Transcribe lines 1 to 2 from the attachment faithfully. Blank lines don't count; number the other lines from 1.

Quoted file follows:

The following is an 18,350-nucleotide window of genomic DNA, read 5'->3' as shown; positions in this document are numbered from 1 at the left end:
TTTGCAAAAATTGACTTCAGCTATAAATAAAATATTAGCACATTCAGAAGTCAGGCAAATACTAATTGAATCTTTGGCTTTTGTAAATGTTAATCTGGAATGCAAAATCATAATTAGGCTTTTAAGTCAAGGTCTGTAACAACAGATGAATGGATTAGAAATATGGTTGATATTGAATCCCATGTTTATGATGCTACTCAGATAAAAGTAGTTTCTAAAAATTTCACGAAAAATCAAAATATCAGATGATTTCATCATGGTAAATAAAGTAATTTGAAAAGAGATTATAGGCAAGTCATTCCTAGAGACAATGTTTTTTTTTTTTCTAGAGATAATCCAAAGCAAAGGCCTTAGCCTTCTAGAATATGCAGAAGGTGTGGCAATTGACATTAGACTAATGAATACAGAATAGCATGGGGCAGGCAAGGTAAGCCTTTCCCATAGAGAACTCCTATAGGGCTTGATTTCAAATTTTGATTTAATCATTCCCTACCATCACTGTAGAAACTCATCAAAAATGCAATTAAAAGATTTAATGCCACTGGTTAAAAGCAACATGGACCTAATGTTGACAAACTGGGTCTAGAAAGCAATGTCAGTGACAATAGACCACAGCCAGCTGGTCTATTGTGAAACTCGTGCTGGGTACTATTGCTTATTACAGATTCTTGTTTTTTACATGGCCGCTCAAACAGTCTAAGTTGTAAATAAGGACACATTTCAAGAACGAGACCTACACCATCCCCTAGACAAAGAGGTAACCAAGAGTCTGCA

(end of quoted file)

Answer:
The following is an 18,350-nucleotide window of genomic DNA, read 5'->3' as shown; positions in this document are numbered from 1 at the left end:
TTTGCAAAAATTGACTTCAGCTATAAATAAAATATTAGCACATTCAGAAGTCAGGCAAATACTAATTGAATCTTTGGCTTTTGTAAATGTTAATCTGGAATGCAAAATCATAATTAGGCTTTTAAGTCAAGGTCTGTAACAACAGATGAATGGATTAGAAATATGGTTGATATTGAATCCCATGTTTATGATGCTACTCAGATAAAAGTAGTTTCTAAAAATTTCACGAAAAATCAAAATATCAGATGATTTCATCATGGTAAATAAAGTAATTTGAAAAGAGATTATAGGCAAGTCATTCCTAGAGACAATGTTTTTTTTTTTTCTAGAGATAATCCAAAGCAAAGGCCTTAGCCTTCTAGAATATGCAGAAGGTGTGGCAATTGACATTAGACTAATGAATACAGAATAGCATGGGGCAGGCAAGGTAAGCCTTTCCCATAGAGAACTCCTATAGGGCTTGATTTCAAATTTTGATTTAATCATTCCCTACCATCACTGTAGAAACTCATCAAAAATGCAATTAAAAGATTTAATGCCACTGGTTAAAAGCAACATGGACCTAATGTTGACAAACTGGGTCTAGAAAGCAATGTCAGTGACAATAGACCACAGCCAGCTGGTCTATTGTGAAACTCGTGCTGGGTACTATTGCTTATTACAGATTCTTGTTTTTTACATGGCCGCTCAAACAGTCTAAGTTGTAAATAAGGACACATTTCAAGAACGAGACCTACACCATCCCCTAGACAAAGAGGTAACCAAGAGTCTGCA